Genetic Testing Before Baby
Getting your mind and heart prepared for baby is as important as getting your body ready for the journey ahead. Genetic testing is one tool we use to prepare for all the
possibilities. Genetic testing is amazing and wonderful. It allows a feeling of control over the unknown and a sense of total preparation for all outcomes. However, genetic testing can be a tricky road to walk. The question being.....so, now what? IF you have genetic testing results that you find unfavorable, what is within your value system that could alter your decision to have a baby naturally.
My family personally has a background with some genetic disorders that I had deep concerns regarding. For years I questioned whether it would be within my capacity to raise a child with certain health issues. I always assumed I would have genetic testing before pregnancy to asses my 'risk percentage'. Really, I wanted to hedge my bets. Would I be able to conceive a "healthy" child and if I didn't what would that mean? What was I prepared to do should I have a compromised child? All of these thoughts weighed heavy on my mind for years, so of course my best option was genetic testing. If I tested, I could answer my own concerns.
So then a sage and wise woman, my mother, said to me...So, What percentage? I said, hmm what? She said, What percentage are you comfortable with...10, 15, 50%? I gulped...and thought...I don't know but I knew it was under 50. This sage woman again said to me, So if your percentage of probability is met then you simply don't have children....or knowing you have any chance of having a child with health issues do you conceive naturally and then feel stress the entire pregnancy which can also be damaging? This woman, why does she always have to be so smart and make so much sense.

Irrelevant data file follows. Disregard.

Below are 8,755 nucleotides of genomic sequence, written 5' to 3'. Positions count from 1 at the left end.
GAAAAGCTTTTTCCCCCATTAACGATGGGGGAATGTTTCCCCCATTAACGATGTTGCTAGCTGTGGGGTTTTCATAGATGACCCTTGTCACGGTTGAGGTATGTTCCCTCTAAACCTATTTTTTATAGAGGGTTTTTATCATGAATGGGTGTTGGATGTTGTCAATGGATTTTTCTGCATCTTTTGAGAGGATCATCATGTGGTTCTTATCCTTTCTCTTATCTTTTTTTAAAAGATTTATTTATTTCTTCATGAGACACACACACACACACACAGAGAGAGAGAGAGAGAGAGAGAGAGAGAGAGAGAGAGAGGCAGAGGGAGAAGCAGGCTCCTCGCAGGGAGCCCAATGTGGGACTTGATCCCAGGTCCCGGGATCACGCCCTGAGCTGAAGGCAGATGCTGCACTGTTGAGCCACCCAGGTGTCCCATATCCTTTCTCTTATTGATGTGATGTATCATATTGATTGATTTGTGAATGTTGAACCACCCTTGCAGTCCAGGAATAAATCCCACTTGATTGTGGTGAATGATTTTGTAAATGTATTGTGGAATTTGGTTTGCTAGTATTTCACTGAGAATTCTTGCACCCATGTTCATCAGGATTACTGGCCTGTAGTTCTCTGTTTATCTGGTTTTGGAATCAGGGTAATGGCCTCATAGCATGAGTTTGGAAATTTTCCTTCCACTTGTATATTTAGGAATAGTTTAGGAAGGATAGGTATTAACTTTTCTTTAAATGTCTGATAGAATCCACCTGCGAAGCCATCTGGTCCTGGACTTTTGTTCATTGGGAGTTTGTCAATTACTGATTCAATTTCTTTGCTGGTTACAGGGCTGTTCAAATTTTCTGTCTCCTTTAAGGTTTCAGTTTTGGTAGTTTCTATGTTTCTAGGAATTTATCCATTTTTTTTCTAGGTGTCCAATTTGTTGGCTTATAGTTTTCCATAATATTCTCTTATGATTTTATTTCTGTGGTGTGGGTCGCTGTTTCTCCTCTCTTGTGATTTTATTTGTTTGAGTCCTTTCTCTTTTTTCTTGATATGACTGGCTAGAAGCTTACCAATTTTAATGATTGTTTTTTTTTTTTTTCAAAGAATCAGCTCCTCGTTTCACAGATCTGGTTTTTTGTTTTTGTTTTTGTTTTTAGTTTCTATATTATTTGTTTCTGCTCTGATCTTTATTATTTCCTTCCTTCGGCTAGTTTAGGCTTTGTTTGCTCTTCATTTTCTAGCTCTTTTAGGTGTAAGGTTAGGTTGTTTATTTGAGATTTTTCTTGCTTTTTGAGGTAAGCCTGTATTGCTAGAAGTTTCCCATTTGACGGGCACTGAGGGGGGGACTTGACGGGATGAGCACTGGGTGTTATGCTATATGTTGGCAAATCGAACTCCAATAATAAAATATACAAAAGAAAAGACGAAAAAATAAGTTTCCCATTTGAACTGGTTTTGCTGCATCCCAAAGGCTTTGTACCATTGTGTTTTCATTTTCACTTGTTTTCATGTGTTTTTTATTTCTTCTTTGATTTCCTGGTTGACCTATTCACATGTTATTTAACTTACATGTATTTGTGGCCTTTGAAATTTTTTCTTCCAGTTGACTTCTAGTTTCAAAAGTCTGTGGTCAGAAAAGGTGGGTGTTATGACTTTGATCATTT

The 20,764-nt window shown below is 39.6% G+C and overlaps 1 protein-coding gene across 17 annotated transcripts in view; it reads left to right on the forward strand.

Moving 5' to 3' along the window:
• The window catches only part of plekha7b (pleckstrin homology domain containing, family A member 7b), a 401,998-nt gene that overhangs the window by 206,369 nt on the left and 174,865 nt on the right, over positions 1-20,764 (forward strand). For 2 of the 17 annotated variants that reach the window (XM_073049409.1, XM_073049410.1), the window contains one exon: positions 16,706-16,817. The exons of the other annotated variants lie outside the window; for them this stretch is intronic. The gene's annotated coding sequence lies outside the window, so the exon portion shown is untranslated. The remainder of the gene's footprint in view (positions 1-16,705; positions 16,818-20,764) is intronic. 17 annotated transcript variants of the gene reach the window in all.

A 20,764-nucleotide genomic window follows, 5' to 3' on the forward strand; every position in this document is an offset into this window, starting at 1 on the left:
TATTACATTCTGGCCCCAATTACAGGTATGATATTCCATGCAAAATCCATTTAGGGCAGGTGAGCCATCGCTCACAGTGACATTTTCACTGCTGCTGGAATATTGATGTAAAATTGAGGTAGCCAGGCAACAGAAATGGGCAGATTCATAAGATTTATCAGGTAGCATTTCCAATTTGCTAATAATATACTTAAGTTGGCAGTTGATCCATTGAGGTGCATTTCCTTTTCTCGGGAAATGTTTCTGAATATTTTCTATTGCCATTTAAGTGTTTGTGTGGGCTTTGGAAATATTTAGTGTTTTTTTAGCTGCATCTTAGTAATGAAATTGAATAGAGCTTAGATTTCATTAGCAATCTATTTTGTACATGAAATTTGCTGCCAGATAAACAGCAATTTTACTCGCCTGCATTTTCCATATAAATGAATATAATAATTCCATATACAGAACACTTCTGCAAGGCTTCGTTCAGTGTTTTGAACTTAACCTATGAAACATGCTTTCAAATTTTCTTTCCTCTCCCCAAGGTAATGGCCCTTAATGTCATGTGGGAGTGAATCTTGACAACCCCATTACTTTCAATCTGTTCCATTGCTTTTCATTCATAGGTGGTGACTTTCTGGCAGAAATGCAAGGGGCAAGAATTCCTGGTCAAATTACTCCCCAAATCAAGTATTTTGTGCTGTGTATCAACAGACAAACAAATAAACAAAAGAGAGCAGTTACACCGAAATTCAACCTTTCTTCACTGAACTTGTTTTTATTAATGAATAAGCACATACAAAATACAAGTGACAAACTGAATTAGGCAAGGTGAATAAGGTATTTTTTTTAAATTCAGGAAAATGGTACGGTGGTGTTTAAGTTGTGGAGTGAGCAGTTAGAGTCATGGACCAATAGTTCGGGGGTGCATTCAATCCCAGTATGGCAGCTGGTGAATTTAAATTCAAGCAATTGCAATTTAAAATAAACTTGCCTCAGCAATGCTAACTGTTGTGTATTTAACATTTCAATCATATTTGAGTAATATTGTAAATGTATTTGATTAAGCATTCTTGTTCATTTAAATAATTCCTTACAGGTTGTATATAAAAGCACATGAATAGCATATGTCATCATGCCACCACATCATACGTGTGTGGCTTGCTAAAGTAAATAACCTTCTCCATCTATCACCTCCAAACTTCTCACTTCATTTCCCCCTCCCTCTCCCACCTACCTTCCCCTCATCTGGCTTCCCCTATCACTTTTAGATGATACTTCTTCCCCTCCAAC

It took some deep searching within myself to ask and answer my own questions, concerns, and sense of control over my future, essentially a change that could alter the rest of my life in a way I simply did not know if I had the ability to manage. My decision, no genetic testing. I realized that it didn't matter to me anymore what or who my baby was to be, that I would love, care, and nurture any baby that came into my life to be mine. I also couldn't answer the question...So, what percentage? I would feel deep stress in anything 10% or over. That percentage was so highly probable, that I hedged my bets that certain conditions would be 10% or over and I would definitely feel deep stress and concern my entire pregnancy for any health disorders not discovered on ultrasound that I would need to prepare my life for.
However, genetic testing is a personal choice and certainly certain probability of specific diseases may not feel comfortable or responsible to pass forward. In that case, genetic testing has become simple and very available. You and your partner can have tests to asses what each of you personally carry in your genes and the possibility of how your genes would change any health outcomes for your baby. There is also testing for nutrition issues such as MTHFR, Vdaq, COMT, etc which can tell you if you are a poor detoxifier, prone to heart disease and possibly autoimmune issues related to being a poor detoxifier, vitamin D metabolism errors and B vitamin metabolism effecting neurotransmitter levels. The latter series of tests can be addressed with nutritional changes prior to pregnancy as to not effect fetal development.
My best advise and that of my sage mother is, prior to genetic testing it is essential to have a deep and thorough conversation with your partner about what specifically you are prepared to do should you discover an issue, to know your threshold percentage of when you would and would not proceed with a natural conception pregnancy, and to truly understand how having genetic information will effect you and your partner. To assess genetic risks, an online search can provide resources to prenatal genetic counselors through associations such as National Society of Genetic Counselors. It is important to note that genetic testing will not discovery the entirety of factors contributing to a disease. There is still possibility of certain conditions that cannot be entirely assessed by genetic testing.